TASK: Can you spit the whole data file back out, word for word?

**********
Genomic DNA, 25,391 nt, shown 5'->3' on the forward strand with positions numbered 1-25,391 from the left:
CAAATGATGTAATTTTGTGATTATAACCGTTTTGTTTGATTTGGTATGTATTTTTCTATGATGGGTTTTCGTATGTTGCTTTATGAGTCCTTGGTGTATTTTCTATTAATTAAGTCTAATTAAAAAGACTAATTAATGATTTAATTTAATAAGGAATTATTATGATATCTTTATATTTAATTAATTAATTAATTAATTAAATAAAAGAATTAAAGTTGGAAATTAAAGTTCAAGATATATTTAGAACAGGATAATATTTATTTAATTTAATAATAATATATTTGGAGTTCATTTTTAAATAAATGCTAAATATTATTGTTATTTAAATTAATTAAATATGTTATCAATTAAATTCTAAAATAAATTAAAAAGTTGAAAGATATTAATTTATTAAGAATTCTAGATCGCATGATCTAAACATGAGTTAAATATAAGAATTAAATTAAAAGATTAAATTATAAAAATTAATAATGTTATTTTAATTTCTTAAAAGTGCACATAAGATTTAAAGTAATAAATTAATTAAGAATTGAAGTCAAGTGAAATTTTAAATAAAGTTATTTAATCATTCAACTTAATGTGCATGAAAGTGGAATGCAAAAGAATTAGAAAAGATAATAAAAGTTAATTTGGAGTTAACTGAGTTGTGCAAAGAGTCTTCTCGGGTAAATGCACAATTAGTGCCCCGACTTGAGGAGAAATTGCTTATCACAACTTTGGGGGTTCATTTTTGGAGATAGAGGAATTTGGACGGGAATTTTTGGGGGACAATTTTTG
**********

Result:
Genomic DNA, 25,391 nt, shown 5'->3' on the forward strand with positions numbered 1-25,391 from the left:
CAAATGATGTAATTTTGTGATTATAACCGTTTTGTTTGATTTGGTATGTATTTTTCTATGATGGGTTTTCGTATGTTGCTTTATGAGTCCTTGGTGTATTTTCTATTAATTAAGTCTAATTAAAAAGACTAATTAATGATTTAATTTAATAAGGAATTATTATGATATCTTTATATTTAATTAATTAATTAATTAATTAAATAAAAGAATTAAAGTTGGAAATTAAAGTTCAAGATATATTTAGAACAGGATAATATTTATTTAATTTAATAATAATATATTTGGAGTTCATTTTTAAATAAATGCTAAATATTATTGTTATTTAAATTAATTAAATATGTTATCAATTAAATTCTAAAATAAATTAAAAAGTTGAAAGATATTAATTTATTAAGAATTCTAGATCGCATGATCTAAACATGAGTTAAATATAAGAATTAAATTAAAAGATTAAATTATAAAAATTAATAATGTTATTTTAATTTCTTAAAAGTGCACATAAGATTTAAAGTAATAAATTAATTAAGAATTGAAGTCAAGTGAAATTTTAAATAAAGTTATTTAATCATTCAACTTAATGTGCATGAAAGTGGAATGCAAAAGAATTAGAAAAGATAATAAAAGTTAATTTGGAGTTAACTGAGTTGTGCAAAGAGTCTTCTCGGGTAAATGCACAATTAGTGCCCCGACTTGAGGAGAAATTGCTTATCACAACTTTGGGGGTTCATTTTTGGAGATAGAGGAATTTGGACGGGAATTTTTGGGGGACAATTTTTG